US Naval chief: Air incident should not define US-China relations
Updated: 2014-09-09 10:51
By Chen Weihua in Washington(China Daily USA)
The US' top naval officer said his country won't stop or reduce its reconnaissance near the Chinese coast but added that a recent air incident should not define the US-China relationship.
Speaking in Washington on Monday, Admiral Jonathan Greenert, chief of US naval operations, said of such incidents, "I am concerned it will happen in the future."
He was talking about the Aug 19 close encounter between a Chinese People's Liberation Army Navy fighter jet and a US Navy reconnaissance airplane about 200 km off China's Hainan Island. While Greenert described the Chinese pilot's behavior as "unprofessional", Chinese Ministry of Defense spokesman Yang Yujun said it was "professional" and instead called on the US to reduce and ultimately stop its close-in reconnaissance of China.
Admiral Jonathan Greenert, chief of US Naval Operations, talks about the US rebalance to Asia-Pacific region at a seminar on Monday at the Carnegie Endowment for International Peace (CEIP) in Washington. Chen Weihua / China Daily
China has repeatedly raised the surveillance issue to the US over the years, regarding it as a provocative act and an impediment to improving bilateral military ties.
Asked if the US intends to reduce the reconnaissance flights, Greenert said: "There is no intention that I am aware of to do that. We are flying in international airspace."
"We'll continue to operate in international airspace. We made that clear and we'll proceed ahead," he said.
Greenert is expected to meet with PLA Navy Commander Admiral Wu Shengli at the 21st International Seapower Symposium to be held at the US Naval War College in Newport, Rhode Island on Sept 16-19. The two have met four times in the past year, which Greenert said was more times than meetings with chiefs from other nations.
While saying such air incidents should never happen, Greenert reminded the audience that "it should also not define our relationship".
He emphasized the importance of avoiding miscalculation through increased communication, citing last December's close encounter of a PLA Navy fleet and the USS Cowpens in the South China Sea. The situation was resolved through bridge-to-bridge communication between the Chinese aircraft-carrier Liaoning and the Cowpens. The captain of the Chinese carrier visited the Pentagon last September, with Admiral Wu.
Greenert praised China for hosting the biennial Western Pacific Naval Symposium in Qingdao this April. "I think that's commensurate with a rising navy. It makes sense," he said.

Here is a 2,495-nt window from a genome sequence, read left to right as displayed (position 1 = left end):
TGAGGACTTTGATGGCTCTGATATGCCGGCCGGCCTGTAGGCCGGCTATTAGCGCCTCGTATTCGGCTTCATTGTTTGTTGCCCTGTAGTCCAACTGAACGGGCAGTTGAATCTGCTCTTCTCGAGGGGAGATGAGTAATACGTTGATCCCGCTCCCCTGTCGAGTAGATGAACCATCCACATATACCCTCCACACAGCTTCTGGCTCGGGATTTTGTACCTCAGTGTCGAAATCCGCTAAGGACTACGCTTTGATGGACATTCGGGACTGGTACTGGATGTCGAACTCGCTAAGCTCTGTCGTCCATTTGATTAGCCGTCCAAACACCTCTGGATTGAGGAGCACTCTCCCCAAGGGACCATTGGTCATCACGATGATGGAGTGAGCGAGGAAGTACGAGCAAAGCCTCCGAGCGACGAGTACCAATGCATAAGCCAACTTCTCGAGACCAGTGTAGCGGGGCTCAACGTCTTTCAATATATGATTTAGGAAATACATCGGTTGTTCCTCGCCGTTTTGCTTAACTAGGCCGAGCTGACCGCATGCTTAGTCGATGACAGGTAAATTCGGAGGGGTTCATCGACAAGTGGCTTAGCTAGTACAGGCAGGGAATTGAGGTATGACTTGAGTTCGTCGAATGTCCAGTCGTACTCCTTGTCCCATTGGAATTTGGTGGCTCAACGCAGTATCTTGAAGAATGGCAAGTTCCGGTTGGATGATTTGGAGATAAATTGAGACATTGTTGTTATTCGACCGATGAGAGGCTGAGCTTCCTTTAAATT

At that meeting, more than 20 navies voluntarily signed the Code for Unplanned Encounters at Sea (CUES).
"I think we made a pretty good step forward," Greenert said. "It will establish professional behavior and clear communication that we need to reduce uncertainty when we meet and increase safety."
Naval ships from the US, China, Brunei, Indonesia and Singapore exercised under the CUES protocol in July during the Rim of the Pacific exercises when they sailed from Guam to Hawaii, according to Greenert.
Greenert, who took the top naval post three years ago, said the US and China need to build a constructive relationship. "That is what we have been directed to do and that's what my focus has been," he said.
"Clearly we've got the potential to prosper with China," he said, citing China as the world's second largest economy, top US Treasury bond holder and each other's major trade partners.
"So we are going to make it work," said Greenert.
He said that the Chinese told him that they want to become a global navy but they don't intend to pose a global posture like the US does.
"They have shown the ability to embrace international norms and standards," said Greenert. He described the Chinese counter-piracy operations as "quite effective", commended PLA Navy hospital ship Peace Ark's role in humanitarian assistance and disaster relief after Typhoon Haiyan hit the Philippines last November and said the PLA Navy fleet participating in RIMPAC was "quite professional" and "well-prepared".
Greenert described his talks with Admiral Wu as "pretty frank and candid" and said the visits he had on the Chinese carrier and other naval ships reflected "more transparency and more openness than I have seen in the past".
Greenert paid a four-day visit to China in July, meeting Admiral Wu, visiting PLA naval ships and interacting with crews.
According to Greenert, the two sides are working on seven initiatives that include practical CUES, to move navies ahead on things mutually agreed, to establish regular communication between himself and Admiral Wu, to increase academic exchanges, to work on human resources best practice and pre-approved exercises.
Greenert admitted that the issues won't be solved overnight. "The bottom line: we cannot have miscalculation," he said, emphasizing the need to educate officers and give them the necessary means and protocols.
Jonathan Pollack, senior fellow at the Brookings Institution, described Greenert as an optimist. "He has the interest of his service. He is very clear about that."
(China Daily USA 09/09/2014 page1)